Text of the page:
Europe registered a record number of HIV infections in 2014. This surge in the number of cases has been driven by cases in Russia and immigrants who acquired the virus after arrival, suggested the EU and the World Health Organization.
WHO regional director for Europe Zsuzsanna Jakab said in a report published by WHO and the European Center for Disease Prevention and Control in Stockholm, "Despite all the efforts to fight HIV, this year the European region has reached over 142,000 new HIV infections, the highest number ever. This is a serious concern."
‘In 2013, there were 136,235 new HIV infections, while in 2014, the report listed 142,197 new HIV cases. This represents a 4.4% annual increase.’
In 2013, there were 136,235 new infections and in 2014, the report listed 142,197 new cases, which represents a 4.4% annual increase.
The report said, "Heterosexual transmission is responsible for the increase in Russia and eastern Europe, and transmission through drug injection remains substantial."
Russia accounted for 60% of all diagnoses. The 28 EU countries plus the three states in the European Economic Area (Iceland, Liechtenstein and Norway) represented 21 percent, but the number of infections has declined in Western Europe.
In EU countries, sex between men was the most common mode of HIV transmission.
HIV diagnoses among men who have sex with men have been rising at an 'alarming rate', from 30% of cases diagnosed in 2005 to 42% in 2014, with increases in all but six EU/EEA countries, according to the report.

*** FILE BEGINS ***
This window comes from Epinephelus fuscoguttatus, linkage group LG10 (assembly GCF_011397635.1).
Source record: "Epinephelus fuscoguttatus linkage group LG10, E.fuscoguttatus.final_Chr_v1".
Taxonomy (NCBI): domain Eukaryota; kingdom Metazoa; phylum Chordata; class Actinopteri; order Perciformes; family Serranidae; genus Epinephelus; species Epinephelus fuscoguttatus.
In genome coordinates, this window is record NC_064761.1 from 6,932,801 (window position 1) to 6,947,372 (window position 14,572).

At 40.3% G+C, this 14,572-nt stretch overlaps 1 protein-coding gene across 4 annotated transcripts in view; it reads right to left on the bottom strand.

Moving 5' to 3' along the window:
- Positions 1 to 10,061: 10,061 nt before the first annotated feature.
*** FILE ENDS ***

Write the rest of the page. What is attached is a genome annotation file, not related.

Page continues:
Two in three new HIV infections were among native-born Europeans, while foreign-born individuals, including migrants, represented one-third of HIV diagnoses, the report said.
Jakab said, "When refugees and migrants are victims of social exclusion in receiving countries, they are at greater risk of HIV infection, and this may lead them to engage in risky behavior, increasing their risk for infection. This risk is exacerbated by inadequate access to HIV services and fear of being stigmatized."
The number of HIV infections diagnosed in migrants arriving in Europe has declined sharply overall, and evidence showed that a significant proportion acquire HIV after reaching Europe, according to the report.
New diagnoses in migrants originating from outside of Europe decreased by 41%. The authors of the report noted a general decline in the number of people arriving from countries with generalized HIV epidemics.
But there was a 48% increase among European migrants, or people originating from a European country other than the country where they were diagnosed.
The report urged European countries to offer testing and treatment services to all migrants, irrespective of their legal status, stressing this was also the safest way to protect the resident population from HIV infection.